The concluding editorial suggests the need to look seriously at the parallels between tactics used during the political violence of the past summer (and still ongoing) with the tactics used by a ZANU-controlled Zimbabwean state and military during the Gukurahundi in the early 1980s. The shadow of the Gukurahundi is yet another key reason to challenge ZANU(PF)’s legitimacy to govern after stealing another election and using political violence to terrorize those who bravely voted against them.
Although the majority of articles in this issue deal with politics, it is important to remember the extremely precarious situation faced by so many Zimbabweans today. Drawing from anecdotes told to the editors by friends living in Zimbabwe, it is clear that life for most Zimbabweans is a daily struggle for survival, hour-by-hour, meal-by-meal. One example is the absurdly low limits set by the government for individual daily bank ATM withdrawals. This amount is not sufficient to accomplish many, if any, of the daily expenditures that sustain life. It is not always possible even to withdraw the limited amount permitted. It is not unheard of for a resident of one of Harare’s high-density suburbs to arrive at the bank in the city centre at 5 AM and find that one is already number 1,000 in the queue. If that day’s allotment is what one needed in order to get transport home, where there might –if one were fortunate – be a meager meal of sadza and greens, and then the bank runs out of cash before you can withdraw, then one must wait and try again the next day, with workers sleeping at their place of employment. By the next day, with no calories ingested in the intervening hours, some workers have been known to faint with hunger. This occurs in a city where the big “chefs” drive around in their Mercedes and have their food brought in from South Africa or Botswana. This crisis has turned just about everyone without access to a real currency into an informal trader. Where even basic commodities produced in Zimbabwe are first smuggled into neighboring countries where they can be sold in a real currency, and then are resold to Zimbabwean traders who bring them back into Zimbabwe.
The health care system has become a nightmare for those who do not have access to forex and drugs from neighboring countries. There are thousands and thousands of people with every manner of medical need. A woman with returning breast cancer and no foreign exchange can get an X-ray but cannot get surgery, cannot get chemotherapy, cannot even get opiates to ease the pain as she waits for death. Children who fall ill with a violent case of diarrhea due to impure water from the Bulawayo water system – which totters on the edge of functional due to lack of water supply and insufficient chemicals to treat what water is there – will die of their ailment unless they are one of the lucky families that has a relative in South Africa who sends home remittances. In Harare, the capital of Zimbabwe, clean water has become a problem, particularly in those areas where raw sewage now pours into the streets and has in some places entered into the makeshift wells people use for their water. Cases of cholera are on the increase.
Pay for state employees is not sufficient to support even basic costs – not transport, not food, not rent, not school fees. It is therefore no surprise that nurses, doctors, and teachers have left the country in massive proportions. Many schools are left with ill-trained teachers or simply have large numbers of vacancies. Since teachers have often been the first targeted for politically motivated persecution, this has further undermined the educational institutions. Children whose families actually scrape together the funds for school fees therefore find themselves not always experiencing adequate instruction, and right now are left facing their O-levels unready to write passing exams.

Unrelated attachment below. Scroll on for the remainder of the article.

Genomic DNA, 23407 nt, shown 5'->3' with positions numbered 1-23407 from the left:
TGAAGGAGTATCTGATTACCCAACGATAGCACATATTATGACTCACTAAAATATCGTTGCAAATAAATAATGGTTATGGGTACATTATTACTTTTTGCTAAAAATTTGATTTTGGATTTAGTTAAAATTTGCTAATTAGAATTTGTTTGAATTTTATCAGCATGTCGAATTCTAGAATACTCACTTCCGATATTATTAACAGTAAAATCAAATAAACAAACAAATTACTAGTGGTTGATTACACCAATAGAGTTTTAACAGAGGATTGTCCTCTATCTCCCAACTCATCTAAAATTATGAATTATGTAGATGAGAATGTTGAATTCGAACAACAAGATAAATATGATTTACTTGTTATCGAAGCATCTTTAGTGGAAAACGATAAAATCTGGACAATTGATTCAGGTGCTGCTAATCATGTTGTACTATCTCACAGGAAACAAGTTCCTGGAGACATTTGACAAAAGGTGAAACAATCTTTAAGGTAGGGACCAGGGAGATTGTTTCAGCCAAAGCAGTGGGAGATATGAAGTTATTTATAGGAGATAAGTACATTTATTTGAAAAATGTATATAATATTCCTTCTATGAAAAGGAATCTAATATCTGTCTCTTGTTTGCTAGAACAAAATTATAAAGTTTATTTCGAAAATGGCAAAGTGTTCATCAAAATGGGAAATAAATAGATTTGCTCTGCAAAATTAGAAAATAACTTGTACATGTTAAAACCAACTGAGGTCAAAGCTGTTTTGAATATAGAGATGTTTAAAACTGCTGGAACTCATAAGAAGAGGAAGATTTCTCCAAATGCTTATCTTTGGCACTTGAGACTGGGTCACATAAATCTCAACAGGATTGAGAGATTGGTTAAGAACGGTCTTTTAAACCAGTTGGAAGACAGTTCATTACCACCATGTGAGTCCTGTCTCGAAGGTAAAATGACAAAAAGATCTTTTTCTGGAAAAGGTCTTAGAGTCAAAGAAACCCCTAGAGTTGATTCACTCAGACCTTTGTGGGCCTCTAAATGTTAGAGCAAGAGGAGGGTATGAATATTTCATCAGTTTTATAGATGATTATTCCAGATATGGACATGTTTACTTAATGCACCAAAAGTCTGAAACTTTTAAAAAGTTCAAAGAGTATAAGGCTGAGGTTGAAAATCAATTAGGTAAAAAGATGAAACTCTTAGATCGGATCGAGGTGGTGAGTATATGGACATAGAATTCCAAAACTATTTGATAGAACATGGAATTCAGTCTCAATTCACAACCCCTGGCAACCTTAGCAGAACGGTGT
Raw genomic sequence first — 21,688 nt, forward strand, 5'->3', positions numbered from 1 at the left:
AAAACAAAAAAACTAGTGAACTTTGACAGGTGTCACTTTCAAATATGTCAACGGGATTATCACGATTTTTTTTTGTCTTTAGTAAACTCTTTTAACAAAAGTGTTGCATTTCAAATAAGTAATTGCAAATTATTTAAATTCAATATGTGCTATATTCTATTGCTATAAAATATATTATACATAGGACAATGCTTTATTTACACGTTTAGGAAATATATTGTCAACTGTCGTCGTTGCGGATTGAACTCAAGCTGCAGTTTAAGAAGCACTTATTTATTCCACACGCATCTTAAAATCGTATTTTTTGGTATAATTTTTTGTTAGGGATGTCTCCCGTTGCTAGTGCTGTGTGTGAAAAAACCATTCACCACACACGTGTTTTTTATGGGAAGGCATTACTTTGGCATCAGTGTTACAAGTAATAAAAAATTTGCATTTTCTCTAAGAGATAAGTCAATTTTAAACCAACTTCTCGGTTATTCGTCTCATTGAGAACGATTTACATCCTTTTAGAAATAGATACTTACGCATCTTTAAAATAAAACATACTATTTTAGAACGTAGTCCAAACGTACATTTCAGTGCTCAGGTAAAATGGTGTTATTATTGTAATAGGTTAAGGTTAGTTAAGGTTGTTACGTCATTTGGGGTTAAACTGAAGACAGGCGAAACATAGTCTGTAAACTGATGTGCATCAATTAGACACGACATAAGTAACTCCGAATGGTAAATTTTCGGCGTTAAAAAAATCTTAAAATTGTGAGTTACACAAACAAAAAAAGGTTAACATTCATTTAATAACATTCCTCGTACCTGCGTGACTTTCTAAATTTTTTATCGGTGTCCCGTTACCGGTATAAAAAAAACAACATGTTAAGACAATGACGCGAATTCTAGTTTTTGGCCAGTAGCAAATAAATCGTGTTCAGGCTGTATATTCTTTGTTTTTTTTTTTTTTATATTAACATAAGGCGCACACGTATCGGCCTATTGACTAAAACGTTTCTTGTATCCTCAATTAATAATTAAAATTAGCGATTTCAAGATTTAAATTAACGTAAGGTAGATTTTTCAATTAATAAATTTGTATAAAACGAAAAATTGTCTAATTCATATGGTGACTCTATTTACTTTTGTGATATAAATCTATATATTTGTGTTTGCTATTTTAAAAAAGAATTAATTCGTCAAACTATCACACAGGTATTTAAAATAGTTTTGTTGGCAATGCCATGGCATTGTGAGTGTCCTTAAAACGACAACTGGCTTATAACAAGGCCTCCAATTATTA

We hope that this issue and the last issue (ACAS Bulletin 79) will prove helpful to scholars and students. The editors would like to thank our contributors for taking the time to write such thought provoking and informative articles and Jesse Benjamin, Sean Jacobs and Jacob Mundy for their hard work in publishing and disseminating the ACAS Bulletin. There is a great deal of information available on the Internet about Zimbabwe, but we hope having a more focused collection of informative articles and opinion pieces may help to start students and scholars on their way to better understanding, teaching, and hopefully advocacy. Zimbabweans bravely continue to oppose tyranny, censorship, and dictatorship. Those of us who enjoy the freedom of speech need to find ways to do more in solidarity with the many brave Zimbabweans who continue to endure tortures, beatings, imprisonments, and exile in their struggle for a better future.
If you are going to be at the African Studies Association Meeting in Chicago, we will be holding the second annual meeting of the Zimbabwe Scholars Group at 7:30 pm on Saturday November 15th, in the Missouri Room. We are fortunate to have Professor Horace Campbell as our speaker and the title of his talk is “When Voting is not enough for a Democratic Transition: lessons from Zimbabwe, Kenya and the Pan African World”. There will also be an ACAS sponsored roundtable on the Zimbabwean elections and their aftermath at the ASA meeting on Friday November 14th at 10:15 am in the Arkansas Room.
If you are not able to attend this year’s ASA meeting, please spread the word about these Zimbabwe-related events. Also, please contact the editors by email if you would like to learn more about the Zimbabwe Scholars Group and perhaps contribute to future publications, or simply to comment on any of the articles in this issue.